and couldnt, Stanwood left the mummies in the pits he had dug on his property.

After Stanwood died, few people even remembered the mummies, and they are, as far as can be determined, still buried
on the old Stanwood property, about ten miles southwest of Portland, Maine. If you arent afraid of ghosts, this unusual
treasure could be worth thousands of dollars today.

The stories of a treasure that was supposedly buried by Captain William Kidd are so numerous that it would be a waste
of time to try to investigate them all. I will give the sites, near the state of Maine, where Kidd is rumored to have left part
of his ill-gotten gains. I make no attempt to estimate the value of each treasure, but I will give the names of various
islands Kidd is supposed to have visited. You will have to do the local research on these different locations.

The islands are: Orrs, Outer Heron, Squirrel, Monhegan, Hollowell, Pittston, Isle of Haute, Twobush, Oak Island, Deer,
and Bailey.

These two instances of treasure being found in Maine lend credence to the fact that more is probably there.

Jewell Island, in Casco Bay, is supposed to be one of the places where Captain Kidd buried his treasure. Whether Kidd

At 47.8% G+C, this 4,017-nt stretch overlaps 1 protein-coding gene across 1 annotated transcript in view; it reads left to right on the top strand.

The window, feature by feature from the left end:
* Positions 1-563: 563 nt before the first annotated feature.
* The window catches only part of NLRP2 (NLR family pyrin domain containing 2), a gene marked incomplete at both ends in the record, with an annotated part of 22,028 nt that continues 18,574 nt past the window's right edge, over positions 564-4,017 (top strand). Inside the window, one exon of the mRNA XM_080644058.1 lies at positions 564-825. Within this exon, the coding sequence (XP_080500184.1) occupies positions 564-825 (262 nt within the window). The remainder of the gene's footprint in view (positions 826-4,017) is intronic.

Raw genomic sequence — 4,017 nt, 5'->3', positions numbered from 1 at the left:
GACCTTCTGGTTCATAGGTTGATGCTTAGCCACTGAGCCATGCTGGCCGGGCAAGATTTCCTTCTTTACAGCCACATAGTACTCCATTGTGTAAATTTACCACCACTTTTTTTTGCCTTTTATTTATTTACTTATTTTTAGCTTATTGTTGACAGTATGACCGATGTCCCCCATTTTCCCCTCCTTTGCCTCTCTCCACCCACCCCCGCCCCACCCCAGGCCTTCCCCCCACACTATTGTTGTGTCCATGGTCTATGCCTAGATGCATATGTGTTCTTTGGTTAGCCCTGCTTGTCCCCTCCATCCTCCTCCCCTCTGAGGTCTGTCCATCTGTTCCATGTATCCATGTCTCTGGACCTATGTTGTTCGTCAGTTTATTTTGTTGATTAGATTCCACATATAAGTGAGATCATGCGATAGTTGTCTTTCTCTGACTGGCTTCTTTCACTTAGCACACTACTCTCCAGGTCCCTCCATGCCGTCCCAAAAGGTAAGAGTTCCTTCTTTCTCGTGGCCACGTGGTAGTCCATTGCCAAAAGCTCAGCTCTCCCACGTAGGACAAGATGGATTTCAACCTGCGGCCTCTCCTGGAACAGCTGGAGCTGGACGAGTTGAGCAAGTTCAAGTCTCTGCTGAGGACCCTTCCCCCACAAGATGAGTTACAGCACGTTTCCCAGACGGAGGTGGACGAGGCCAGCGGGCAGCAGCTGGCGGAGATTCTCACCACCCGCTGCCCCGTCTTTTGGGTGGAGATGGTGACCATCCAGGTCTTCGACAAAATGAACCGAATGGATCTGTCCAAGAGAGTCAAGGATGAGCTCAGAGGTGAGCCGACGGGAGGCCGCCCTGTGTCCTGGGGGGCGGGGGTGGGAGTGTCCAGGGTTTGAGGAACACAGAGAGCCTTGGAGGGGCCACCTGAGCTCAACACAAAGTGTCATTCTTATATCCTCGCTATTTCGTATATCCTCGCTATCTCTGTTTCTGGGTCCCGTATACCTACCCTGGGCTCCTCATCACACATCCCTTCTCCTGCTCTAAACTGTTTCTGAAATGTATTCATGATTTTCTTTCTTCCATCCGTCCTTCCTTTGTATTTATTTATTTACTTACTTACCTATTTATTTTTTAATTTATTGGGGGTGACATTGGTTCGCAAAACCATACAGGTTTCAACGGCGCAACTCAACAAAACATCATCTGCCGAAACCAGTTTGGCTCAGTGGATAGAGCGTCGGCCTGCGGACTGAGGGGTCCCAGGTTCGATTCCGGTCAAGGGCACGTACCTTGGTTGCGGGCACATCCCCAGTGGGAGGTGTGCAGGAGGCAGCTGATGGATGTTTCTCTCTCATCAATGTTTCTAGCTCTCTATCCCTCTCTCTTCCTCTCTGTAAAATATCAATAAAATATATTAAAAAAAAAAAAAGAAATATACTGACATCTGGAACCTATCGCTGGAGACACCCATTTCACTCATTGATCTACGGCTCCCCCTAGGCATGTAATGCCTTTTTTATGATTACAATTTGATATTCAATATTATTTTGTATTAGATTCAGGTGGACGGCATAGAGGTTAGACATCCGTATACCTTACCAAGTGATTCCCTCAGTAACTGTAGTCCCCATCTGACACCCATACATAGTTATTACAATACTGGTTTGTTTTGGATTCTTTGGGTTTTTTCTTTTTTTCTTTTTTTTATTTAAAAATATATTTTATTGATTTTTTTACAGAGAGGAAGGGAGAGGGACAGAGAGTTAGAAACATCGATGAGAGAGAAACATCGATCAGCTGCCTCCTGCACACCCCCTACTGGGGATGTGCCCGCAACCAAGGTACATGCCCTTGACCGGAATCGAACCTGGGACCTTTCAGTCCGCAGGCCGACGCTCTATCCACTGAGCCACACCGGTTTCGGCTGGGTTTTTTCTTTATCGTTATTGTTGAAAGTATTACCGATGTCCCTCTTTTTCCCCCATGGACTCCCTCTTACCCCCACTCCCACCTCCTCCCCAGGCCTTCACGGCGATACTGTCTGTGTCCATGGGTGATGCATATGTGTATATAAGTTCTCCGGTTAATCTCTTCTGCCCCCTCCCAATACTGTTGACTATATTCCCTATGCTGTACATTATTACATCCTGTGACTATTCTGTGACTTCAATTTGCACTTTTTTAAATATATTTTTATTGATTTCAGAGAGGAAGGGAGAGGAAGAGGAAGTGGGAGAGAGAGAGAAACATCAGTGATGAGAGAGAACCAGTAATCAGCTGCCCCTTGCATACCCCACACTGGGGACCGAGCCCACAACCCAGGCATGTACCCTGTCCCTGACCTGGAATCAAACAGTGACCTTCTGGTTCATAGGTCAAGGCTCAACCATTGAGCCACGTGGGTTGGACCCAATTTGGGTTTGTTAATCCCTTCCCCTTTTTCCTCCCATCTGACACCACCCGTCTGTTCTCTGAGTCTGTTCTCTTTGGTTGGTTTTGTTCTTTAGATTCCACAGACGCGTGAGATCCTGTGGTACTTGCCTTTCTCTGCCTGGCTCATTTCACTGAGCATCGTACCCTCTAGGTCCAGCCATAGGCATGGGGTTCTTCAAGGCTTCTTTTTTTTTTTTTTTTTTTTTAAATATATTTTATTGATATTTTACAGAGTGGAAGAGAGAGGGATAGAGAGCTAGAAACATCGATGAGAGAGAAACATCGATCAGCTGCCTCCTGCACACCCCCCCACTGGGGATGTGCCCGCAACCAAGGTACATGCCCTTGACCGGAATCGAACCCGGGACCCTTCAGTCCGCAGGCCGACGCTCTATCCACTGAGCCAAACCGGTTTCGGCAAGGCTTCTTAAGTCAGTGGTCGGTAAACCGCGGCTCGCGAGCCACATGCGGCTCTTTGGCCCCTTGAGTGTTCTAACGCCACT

ever visited the island is unknown, but there is a story, backed up by considerable evidence, that a Captain Jonathan
Chase found a large treasure on the island, killing his helper and burying him during the recovery. No record of what
happened to Chase or the money can be found.

On Bailey Island, also in Casco Bay, there is a well-authenticated story of pirate treasure actually having been found in
the 1850s. A farmer named John Wilson was duck hunting on the island when, in an attempt to retrieve a fallen bird, he
slipped into a crevice between two ledges. In his scramble to climb out, he uncovered an iron pot filled with pieces of
Spanish gold. He exchanged these for $12,000 in coin of the realm, a comfortable fortune at that time.

A story of possible treasure on the Allagash River, which could be worthwhile to check out, is that of Anse Hanley.
During the early days of timber-cutting, the lumber companies were constantly in trouble with squatters. These people